To fill in a little history (Parsa assumed we knew this timeline): The Shah fled Iran in mid-January 1979, “and in the resulting power vacuum two weeks later Ayatollah Khomeini returned to Tehran to a greeting by several million Iranians. The royal regime collapsed shortly after on February 11 when guerrillas and rebel troops overwhelmed troops loyal to the Shah in armed street fighting. Iran voted by national referendum to become an Islamic Republic on April 1, 1979, and to approve a new theocratic constitution whereby Khomeini became Supreme Leader of the country, in December 1979.” [Wikipedia]

Once the Revolutionary Guard was established, Ayatollah Ruhollah Khomeini established a theocracy. He used external conflicts — hostage crisis, Iran-Iraq War — to promote social cohesion [in the time-honoured mimetic way]; he shifted emphasis, claiming that the Islamic Republic would serve the interests of the poor, and claiming that he would give the people what the socialists would give, plus the next world!; he started using his ‘secret weapon,’ repression and executions.

Between June 1979 and Sept. 1985, 11,000 people were executed by the state, unprecedented in Iran’s history. Socialists who were also devout Muslims were killed.

The people had believed that the Shah was responsible for their suffering. They wanted political power like western democracies and socialists states have. They wanted equitable distribution of income and wealth.

Khomeini comes in and says “I am God’s representative” and he uses the state’s power against everyone at the bottom. He tricked and betrayed the people. Khomeini lied.

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The Nature of the Islamic Republic: Guards, Guns, Gold, Goons and God

There was an amazing transformation from what the people asked for and what they got.

Theocracy didn’t resolve the pre-revolution conflicts, it only added more:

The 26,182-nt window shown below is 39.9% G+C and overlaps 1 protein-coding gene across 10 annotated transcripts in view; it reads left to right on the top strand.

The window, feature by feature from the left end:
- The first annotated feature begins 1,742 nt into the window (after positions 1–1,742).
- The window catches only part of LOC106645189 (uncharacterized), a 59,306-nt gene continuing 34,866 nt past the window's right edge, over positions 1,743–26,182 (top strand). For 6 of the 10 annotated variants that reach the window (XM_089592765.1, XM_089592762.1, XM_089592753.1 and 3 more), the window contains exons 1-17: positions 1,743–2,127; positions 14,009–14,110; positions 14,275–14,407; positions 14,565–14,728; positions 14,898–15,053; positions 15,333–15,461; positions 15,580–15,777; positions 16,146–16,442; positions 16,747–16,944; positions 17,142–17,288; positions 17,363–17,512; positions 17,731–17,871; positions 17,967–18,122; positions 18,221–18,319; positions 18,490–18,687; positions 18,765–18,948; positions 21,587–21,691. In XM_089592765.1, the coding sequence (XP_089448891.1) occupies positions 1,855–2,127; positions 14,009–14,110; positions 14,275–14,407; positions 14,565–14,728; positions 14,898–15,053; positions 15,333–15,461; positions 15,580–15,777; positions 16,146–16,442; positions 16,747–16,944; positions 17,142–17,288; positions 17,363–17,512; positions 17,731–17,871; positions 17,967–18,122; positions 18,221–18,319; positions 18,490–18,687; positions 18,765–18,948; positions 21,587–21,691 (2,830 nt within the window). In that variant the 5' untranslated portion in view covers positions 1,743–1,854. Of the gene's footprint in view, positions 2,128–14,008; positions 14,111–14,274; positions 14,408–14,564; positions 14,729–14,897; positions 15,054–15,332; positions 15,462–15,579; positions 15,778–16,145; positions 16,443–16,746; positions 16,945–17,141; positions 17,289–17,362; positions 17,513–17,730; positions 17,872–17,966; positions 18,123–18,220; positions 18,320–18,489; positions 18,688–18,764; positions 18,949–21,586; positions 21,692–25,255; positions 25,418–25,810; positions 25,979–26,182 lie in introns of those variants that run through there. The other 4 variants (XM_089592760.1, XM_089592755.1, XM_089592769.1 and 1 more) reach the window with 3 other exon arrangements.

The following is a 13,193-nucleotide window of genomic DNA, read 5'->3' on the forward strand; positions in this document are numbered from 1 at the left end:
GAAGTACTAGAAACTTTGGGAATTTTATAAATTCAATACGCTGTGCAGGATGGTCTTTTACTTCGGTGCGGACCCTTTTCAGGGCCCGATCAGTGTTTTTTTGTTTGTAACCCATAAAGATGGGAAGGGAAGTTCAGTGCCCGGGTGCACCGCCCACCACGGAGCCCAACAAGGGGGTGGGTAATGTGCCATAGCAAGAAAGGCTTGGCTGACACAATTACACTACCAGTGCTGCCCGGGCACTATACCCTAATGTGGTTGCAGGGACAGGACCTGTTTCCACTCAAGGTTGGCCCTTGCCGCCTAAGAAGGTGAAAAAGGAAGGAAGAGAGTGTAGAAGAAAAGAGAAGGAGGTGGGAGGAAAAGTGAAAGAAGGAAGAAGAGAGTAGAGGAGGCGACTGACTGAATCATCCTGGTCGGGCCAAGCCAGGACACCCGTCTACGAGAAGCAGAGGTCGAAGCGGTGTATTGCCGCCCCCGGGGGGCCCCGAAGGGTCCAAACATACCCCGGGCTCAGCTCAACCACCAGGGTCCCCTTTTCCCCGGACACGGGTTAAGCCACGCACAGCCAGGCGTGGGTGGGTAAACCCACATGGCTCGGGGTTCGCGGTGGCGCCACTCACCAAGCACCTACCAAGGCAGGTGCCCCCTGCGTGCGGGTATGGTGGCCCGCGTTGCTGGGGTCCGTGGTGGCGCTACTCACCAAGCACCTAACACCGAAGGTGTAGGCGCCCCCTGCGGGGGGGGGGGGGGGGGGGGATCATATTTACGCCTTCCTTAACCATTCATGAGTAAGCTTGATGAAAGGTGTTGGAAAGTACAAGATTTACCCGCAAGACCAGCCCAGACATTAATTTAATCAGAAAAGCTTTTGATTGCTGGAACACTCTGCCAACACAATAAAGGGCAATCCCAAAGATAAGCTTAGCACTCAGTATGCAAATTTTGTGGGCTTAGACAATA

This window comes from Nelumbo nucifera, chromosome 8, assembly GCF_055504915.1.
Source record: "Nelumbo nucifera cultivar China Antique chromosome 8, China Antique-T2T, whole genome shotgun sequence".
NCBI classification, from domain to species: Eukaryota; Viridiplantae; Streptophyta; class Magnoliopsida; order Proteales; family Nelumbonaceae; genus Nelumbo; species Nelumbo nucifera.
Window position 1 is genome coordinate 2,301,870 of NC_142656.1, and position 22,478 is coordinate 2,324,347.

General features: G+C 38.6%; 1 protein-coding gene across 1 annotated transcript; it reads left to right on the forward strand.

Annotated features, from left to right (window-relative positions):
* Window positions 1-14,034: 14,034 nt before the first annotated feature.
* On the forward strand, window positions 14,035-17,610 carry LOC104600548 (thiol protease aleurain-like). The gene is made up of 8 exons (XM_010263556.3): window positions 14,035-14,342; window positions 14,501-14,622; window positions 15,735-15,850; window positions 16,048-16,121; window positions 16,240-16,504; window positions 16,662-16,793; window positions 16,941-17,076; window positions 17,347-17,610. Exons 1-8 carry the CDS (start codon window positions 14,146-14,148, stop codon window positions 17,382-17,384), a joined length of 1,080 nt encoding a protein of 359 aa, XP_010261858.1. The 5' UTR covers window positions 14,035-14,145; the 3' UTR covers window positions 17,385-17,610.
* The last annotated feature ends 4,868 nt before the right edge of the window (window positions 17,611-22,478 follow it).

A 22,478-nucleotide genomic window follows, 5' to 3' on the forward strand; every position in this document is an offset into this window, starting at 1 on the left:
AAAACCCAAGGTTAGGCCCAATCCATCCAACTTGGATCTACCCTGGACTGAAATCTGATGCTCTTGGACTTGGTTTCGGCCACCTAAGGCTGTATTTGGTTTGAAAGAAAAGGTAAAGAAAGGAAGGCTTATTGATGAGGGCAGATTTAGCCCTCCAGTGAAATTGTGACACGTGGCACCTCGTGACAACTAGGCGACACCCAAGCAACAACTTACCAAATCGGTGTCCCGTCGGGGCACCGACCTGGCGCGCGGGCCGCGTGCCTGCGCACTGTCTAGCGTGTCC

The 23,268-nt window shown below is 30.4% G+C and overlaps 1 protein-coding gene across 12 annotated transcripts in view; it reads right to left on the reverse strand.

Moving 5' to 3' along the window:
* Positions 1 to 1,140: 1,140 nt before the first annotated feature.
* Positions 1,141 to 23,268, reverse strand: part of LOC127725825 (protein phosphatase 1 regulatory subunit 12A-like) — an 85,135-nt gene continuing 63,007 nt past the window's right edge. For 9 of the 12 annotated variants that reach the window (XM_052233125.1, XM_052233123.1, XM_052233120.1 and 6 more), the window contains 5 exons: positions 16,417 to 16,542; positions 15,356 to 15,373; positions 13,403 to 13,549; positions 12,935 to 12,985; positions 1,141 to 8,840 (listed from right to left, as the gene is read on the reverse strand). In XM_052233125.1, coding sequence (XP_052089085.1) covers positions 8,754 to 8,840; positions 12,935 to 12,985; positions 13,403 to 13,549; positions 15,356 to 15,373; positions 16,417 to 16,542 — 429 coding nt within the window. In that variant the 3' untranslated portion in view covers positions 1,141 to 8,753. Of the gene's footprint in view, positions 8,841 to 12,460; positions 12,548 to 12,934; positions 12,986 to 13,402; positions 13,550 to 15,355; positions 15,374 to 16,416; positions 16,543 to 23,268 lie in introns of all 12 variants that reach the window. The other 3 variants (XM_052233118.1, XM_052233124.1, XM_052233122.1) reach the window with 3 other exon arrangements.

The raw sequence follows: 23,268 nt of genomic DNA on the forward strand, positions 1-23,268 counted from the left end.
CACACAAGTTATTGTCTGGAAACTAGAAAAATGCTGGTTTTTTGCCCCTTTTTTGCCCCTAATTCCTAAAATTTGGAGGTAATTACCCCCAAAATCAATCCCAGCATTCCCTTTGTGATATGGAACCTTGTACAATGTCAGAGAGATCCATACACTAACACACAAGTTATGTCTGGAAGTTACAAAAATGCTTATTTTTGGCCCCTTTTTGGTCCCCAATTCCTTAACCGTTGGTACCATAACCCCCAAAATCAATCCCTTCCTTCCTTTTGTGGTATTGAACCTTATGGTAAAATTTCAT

Economics

— high unemployment and inflation

— per capita income rates very slow to rise: in 1978: 5500 rial; in 2008: 9500 rial

— rise in poverty rate: in 1978: 33%; in 2010: 55%

— income inequality rising

— 77% of Iranians expressed intense sense of injustice at economic disparities [when?]; only 10-15% of Iranians support the fundamentalists in power

– the ruling mullahs and civil allies have and control vast fortunes

— Iran is 168 out of 180 in the Transparent International corruption index

— Revolutionary Guards control Iran’s economy

— current Supreme Leader Ali Khamenei sets a mullah’s 10% (tithe) – he gets 10% of all income

— the power elite in Iran consists of 200-300 men

— the Supreme Leader (now Ayatollah Ali Khamenei, appointed in 1989; he was also elected president in 1981 and 1989) is an unelected and unaccountable clergyman

Social and Cultural Conflicts

— women are 2nd-class citizens, denied basic rights

— there are cultural restrictions on dress, music, dancing and drinking (the vast majority of Iranians do drink – they make it in their own basements)

— condemned gays to death, stoned adulterers

The majority of people who participated in the revolutionary struggles never wanted this.

Iranians are the most secular people in the Middle East. Iran is also now the most pro-democracy and pro-American country in the Middle East, despite all the propaganda they hear and see against both. Most of the people see whatever the regime says is bad as good, and vice versa (America, alcohol, women’s rights, etc.).

In 2000, 75% of the people said that they don’t say daily prayers, which is an obligation in a theocracy (86% of the youth don’t)

There’s been a huge backlash against fundamentalist ideology.

In 2000, 83% said that religious teachings are irrelevant to their daily lives.

In 2009, half of the mosques in Iran were inactive.

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Challenges to the System (why another Revolution — not a reform — is coming)

— Shia clergy were never unified

— clerical factionalism and calls for change resulted from the rise of “reformists” in 1990

— Mohammed Khatami won presidential elections in 1997 and 2001 and attempted more liberal reforms, but the conservatives blocked virtually everything he introduced. He never called on supporters to demonstrate. Basically impotent.